The Law Practice of Christopher Schiller
Contact: -- cell/L.A. 213.804.5905 -- phone/NY 518.489.1691


Primer on Copyright for Independent Filmmakers

Given Tuesday, November 6th, 2007 6:30pm-9pm, Bulmer Auditorium, Hudson Valley Community College (HVCC)

Copyright a scary, amorphous word for those in the independent film industry. What exactly is it and how will it affect my life in making films? What this presentation attempted to do was clarify common misconceptions and point out where and when and in what fashion copyright concerns enter the viewfinder of the independent filmmaker. It was not an attempt to make the audience into copyright experts. It does not arm you with legal advice. What was hoped was to lay the groundwork for recognizing when copyright issues arise and when to take their impact on a project seriously. Knowing when to bring in the lawyers and when NOT to forge ahead will make the film making experience considerably less stressful, more enjoyable and rewarding.

The 45 minute seminar, held during the second half of the Upstate Independents monthly meeting, attempted to properly define such terms as: copyright rights and length of terms; "fair use"; "public domain"; licensing of copyright, both exclusive and non-exclusive; authorship and ownership dichotomies and a host of other complex and stupefying elements in this area of intellectual property. The discussion tried to show how copyright affects all creative endeavors involved in film, from script to production, artwork to music, distribution theatrically and otherwise. The talk gave a brief background of the history of copyright and its sources in the law as well as its global implications. It was as expansive as possible, sacrificing depth of coverage to allow a broad understanding of this all invasive entity.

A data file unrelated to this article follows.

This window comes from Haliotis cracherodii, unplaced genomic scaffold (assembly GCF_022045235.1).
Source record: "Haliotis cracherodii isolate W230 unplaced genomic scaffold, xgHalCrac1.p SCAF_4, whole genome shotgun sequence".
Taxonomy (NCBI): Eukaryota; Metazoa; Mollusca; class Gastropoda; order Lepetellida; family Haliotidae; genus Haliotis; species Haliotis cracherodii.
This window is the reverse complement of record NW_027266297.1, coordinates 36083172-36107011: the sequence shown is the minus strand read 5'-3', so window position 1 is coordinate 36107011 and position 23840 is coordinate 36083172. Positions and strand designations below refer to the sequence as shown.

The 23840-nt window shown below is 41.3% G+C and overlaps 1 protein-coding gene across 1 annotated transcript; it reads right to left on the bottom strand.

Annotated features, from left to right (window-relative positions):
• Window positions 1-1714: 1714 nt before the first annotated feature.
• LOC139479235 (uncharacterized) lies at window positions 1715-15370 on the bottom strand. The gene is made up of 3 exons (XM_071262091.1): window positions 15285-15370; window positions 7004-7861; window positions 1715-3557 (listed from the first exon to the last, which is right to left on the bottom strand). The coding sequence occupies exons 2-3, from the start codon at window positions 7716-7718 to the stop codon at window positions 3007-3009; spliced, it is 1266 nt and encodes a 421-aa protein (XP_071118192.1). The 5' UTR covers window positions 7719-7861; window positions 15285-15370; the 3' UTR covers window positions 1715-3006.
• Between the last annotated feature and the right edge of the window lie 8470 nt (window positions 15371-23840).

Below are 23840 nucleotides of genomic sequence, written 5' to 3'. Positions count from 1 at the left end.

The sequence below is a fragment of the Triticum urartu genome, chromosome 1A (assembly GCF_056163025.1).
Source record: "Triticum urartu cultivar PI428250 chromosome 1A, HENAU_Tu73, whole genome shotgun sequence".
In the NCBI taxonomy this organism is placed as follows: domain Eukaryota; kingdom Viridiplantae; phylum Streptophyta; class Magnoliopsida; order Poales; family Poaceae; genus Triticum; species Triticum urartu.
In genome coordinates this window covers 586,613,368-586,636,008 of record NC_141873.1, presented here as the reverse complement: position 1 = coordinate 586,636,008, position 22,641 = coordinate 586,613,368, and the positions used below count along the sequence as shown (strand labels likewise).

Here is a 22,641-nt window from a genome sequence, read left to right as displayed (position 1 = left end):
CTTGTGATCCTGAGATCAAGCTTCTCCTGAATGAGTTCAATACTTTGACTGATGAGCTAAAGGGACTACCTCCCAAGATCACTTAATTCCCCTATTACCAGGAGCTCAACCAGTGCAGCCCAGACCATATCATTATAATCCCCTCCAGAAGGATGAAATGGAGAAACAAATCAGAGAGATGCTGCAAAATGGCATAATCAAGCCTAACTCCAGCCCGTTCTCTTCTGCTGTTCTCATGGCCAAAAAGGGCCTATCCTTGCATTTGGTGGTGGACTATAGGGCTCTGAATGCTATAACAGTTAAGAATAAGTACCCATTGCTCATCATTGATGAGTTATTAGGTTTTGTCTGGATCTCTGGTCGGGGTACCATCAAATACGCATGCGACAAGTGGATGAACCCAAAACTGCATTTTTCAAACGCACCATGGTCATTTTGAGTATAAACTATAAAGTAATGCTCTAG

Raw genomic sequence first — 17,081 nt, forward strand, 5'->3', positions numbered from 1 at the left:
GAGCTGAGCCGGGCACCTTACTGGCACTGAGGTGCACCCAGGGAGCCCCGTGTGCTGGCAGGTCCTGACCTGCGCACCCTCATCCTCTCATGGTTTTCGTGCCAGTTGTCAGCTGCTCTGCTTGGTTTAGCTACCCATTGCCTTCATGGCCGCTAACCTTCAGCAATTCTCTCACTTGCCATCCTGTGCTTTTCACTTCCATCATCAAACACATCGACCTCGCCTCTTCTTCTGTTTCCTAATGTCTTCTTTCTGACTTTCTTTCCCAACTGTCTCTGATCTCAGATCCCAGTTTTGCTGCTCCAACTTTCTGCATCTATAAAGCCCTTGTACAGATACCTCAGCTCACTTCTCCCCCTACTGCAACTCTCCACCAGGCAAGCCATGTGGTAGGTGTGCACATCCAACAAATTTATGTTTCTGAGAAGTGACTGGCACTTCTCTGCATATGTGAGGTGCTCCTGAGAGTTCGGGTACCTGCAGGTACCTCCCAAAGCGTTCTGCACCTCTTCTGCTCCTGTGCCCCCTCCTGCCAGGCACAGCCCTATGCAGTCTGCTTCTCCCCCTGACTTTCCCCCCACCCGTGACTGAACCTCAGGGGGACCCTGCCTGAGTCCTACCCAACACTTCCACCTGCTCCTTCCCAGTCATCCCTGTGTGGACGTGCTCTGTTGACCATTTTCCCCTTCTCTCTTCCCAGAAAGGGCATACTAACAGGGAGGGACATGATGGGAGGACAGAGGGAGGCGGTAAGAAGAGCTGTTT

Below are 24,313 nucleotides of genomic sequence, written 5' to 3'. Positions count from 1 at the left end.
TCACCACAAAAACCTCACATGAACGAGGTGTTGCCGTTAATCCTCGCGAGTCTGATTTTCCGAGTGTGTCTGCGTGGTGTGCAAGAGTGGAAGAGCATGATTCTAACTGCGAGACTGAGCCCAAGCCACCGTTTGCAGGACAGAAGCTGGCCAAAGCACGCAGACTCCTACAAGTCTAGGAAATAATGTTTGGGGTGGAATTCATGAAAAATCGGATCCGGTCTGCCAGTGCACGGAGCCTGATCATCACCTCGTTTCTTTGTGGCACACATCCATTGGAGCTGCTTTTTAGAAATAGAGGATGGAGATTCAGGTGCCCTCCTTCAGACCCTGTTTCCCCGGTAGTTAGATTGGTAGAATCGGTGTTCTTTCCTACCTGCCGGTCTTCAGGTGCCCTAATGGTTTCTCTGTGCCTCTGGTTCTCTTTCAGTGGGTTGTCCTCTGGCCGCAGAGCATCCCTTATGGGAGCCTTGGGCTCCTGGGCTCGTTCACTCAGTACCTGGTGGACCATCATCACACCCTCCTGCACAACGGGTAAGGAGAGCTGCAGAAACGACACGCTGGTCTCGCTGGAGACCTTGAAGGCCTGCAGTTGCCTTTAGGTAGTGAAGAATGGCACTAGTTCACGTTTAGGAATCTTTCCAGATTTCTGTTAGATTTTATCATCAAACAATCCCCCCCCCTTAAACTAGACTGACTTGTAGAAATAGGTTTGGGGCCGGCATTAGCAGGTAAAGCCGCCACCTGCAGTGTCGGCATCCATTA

The audience is intended to be everyone who works in the creative media of film. Each person, be they directors, actors or grips, should serve as an eagle eye for copyright issues so that productions won't be disrupted or stopped completely by some overlooked copyright snag. I attempted to make the discussion interesting and informative by interacting with the audience to see what they knew and more importantly what they "think" they knew. Hopefully, with lively examples and discussion topics it was an enjoyable presentation.

Christopher Schiller